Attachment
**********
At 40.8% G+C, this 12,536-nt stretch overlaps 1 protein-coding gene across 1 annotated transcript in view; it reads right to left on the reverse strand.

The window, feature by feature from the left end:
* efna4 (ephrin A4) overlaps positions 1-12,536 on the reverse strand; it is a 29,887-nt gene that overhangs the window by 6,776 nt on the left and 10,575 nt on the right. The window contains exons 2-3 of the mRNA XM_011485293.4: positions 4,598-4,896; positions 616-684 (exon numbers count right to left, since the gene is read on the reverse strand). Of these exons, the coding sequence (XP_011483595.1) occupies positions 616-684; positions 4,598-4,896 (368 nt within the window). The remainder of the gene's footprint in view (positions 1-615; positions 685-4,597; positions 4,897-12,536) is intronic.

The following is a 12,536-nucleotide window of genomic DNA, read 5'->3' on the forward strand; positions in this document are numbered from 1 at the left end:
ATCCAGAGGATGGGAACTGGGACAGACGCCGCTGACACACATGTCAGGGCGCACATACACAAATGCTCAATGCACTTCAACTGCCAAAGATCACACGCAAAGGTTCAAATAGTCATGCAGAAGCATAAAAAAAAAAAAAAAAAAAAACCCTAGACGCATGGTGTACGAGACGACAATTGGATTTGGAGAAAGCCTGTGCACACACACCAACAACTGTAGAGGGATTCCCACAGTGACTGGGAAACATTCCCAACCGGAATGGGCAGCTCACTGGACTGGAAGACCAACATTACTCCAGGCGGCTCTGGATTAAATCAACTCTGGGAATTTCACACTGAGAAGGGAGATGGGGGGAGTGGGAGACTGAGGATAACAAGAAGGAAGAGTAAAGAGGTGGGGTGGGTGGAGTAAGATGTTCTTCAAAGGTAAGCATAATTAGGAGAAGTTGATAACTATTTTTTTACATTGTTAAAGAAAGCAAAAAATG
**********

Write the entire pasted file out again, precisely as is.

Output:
At 40.8% G+C, this 12,536-nt stretch overlaps 1 protein-coding gene across 1 annotated transcript in view; it reads right to left on the reverse strand.

The window, feature by feature from the left end:
* efna4 (ephrin A4) overlaps positions 1-12,536 on the reverse strand; it is a 29,887-nt gene that overhangs the window by 6,776 nt on the left and 10,575 nt on the right. The window contains exons 2-3 of the mRNA XM_011485293.4: positions 4,598-4,896; positions 616-684 (exon numbers count right to left, since the gene is read on the reverse strand). Of these exons, the coding sequence (XP_011483595.1) occupies positions 616-684; positions 4,598-4,896 (368 nt within the window). The remainder of the gene's footprint in view (positions 1-615; positions 685-4,597; positions 4,897-12,536) is intronic.

The following is a 12,536-nucleotide window of genomic DNA, read 5'->3' on the forward strand; positions in this document are numbered from 1 at the left end:
ATCCAGAGGATGGGAACTGGGACAGACGCCGCTGACACACATGTCAGGGCGCACATACACAAATGCTCAATGCACTTCAACTGCCAAAGATCACACGCAAAGGTTCAAATAGTCATGCAGAAGCATAAAAAAAAAAAAAAAAAAAAACCCTAGACGCATGGTGTACGAGACGACAATTGGATTTGGAGAAAGCCTGTGCACACACACCAACAACTGTAGAGGGATTCCCACAGTGACTGGGAAACATTCCCAACCGGAATGGGCAGCTCACTGGACTGGAAGACCAACATTACTCCAGGCGGCTCTGGATTAAATCAACTCTGGGAATTTCACACTGAGAAGGGAGATGGGGGGAGTGGGAGACTGAGGATAACAAGAAGGAAGAGTAAAGAGGTGGGGTGGGTGGAGTAAGATGTTCTTCAAAGGTAAGCATAATTAGGAGAAGTTGATAACTATTTTTTTACATTGTTAAAGAAAGCAAAAAATG